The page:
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Super Breeding Program

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Overlord: You are to be the forefather of a new race, together along with Kar-La, this genetically perfect woman as your mate. As I said, I am experimenting with a new type of android that requires the seed of a specimen such as yourself to produce a new race...superior to these rather slow-witted models.
Spoony: Eww! The androids need Yor's seed?! What kind of sick-ass future is this?

A character or group creates a "superior" being or beings through the good old-fashioned way (i.e. sex — or at least something involving a womb, artificial or not). This can take multiple forms, such as making it multi-generational or including supernatural/technologically augmented parents. This usually is an attempt to make Super Soldiers, but not always.

Social Darwinists, Those Wacky Nazis and Nazi-expies are often the masterminds behind the program, considering the very concept (eugenics, which is a far less fantastic version of this in real life) is basically their ideal. Of course, since breeding to get the desired result is essentially hit-or-miss, expect plenty of discussion of what happens to undesirable results, and the angst that accompanies it.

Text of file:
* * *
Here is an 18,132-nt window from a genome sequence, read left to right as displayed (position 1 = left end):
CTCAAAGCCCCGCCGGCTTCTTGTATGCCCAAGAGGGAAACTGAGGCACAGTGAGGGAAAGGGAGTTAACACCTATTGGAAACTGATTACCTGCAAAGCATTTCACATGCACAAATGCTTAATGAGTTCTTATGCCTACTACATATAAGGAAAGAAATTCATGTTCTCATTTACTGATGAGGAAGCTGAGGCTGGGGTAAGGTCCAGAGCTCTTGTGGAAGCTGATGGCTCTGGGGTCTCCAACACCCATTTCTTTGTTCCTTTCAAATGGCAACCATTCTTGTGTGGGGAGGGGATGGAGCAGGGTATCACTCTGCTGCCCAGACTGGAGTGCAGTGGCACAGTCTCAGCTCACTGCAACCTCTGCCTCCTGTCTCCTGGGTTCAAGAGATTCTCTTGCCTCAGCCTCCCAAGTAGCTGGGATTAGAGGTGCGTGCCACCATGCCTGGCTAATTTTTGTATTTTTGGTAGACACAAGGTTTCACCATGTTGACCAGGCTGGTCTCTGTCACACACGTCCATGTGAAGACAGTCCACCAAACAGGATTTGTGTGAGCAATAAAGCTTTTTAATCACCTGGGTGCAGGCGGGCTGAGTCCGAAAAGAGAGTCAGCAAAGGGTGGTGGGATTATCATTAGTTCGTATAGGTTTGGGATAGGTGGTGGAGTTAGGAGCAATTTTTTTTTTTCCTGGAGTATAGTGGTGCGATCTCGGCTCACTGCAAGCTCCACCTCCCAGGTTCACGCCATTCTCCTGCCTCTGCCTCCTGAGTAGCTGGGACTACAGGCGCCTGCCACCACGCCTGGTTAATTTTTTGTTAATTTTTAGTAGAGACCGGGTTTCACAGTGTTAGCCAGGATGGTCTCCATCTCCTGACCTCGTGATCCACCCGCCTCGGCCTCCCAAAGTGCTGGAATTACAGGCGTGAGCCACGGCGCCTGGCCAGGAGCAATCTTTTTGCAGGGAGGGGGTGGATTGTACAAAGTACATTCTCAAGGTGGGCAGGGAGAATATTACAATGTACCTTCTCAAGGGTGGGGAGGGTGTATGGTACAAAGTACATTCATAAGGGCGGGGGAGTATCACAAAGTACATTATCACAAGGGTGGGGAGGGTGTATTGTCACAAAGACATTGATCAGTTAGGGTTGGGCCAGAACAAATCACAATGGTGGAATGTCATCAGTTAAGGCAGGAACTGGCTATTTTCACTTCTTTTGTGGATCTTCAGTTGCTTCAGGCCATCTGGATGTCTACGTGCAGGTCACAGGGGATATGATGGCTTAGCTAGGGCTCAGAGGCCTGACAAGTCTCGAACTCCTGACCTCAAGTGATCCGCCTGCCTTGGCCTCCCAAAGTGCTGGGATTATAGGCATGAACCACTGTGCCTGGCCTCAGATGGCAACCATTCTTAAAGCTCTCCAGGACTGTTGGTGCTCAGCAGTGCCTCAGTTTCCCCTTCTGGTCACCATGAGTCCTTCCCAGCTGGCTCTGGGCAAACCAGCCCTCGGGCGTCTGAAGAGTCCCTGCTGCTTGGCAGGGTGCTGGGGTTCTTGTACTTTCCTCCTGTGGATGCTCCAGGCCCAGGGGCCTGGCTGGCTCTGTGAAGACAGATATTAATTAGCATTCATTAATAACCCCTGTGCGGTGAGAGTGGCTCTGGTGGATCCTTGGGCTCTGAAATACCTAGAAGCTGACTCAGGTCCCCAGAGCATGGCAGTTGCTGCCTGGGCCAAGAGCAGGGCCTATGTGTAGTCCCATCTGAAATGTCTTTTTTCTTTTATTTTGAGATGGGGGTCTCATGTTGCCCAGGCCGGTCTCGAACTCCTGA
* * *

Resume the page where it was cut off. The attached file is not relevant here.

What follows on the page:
This shouldn't be confused with Designer Babies, who are artificially created to be better. However, this is not to say that you can't have Designer Babies as part of the experience. Stalker with a Test Tube is a more individualized Sub-Trope.

See also Genius Breeding Act, Superpowerful Genetics and Transhuman. May be the result of crossbreeding two species, creating a bunch of Half Human Hybrids or Heinz Hybrids. Usually results in Superpowered Mooks. May require a Disposable Superhero Maker. Compare LEGO Genetics and/or Genetic Engineering Is the New Nuke. Inevitably creates a Super Prototype. Often a goal of the Evilutionary Biologist. Usually works on the assumption of Evolutionary Levels.


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    Anime and Manga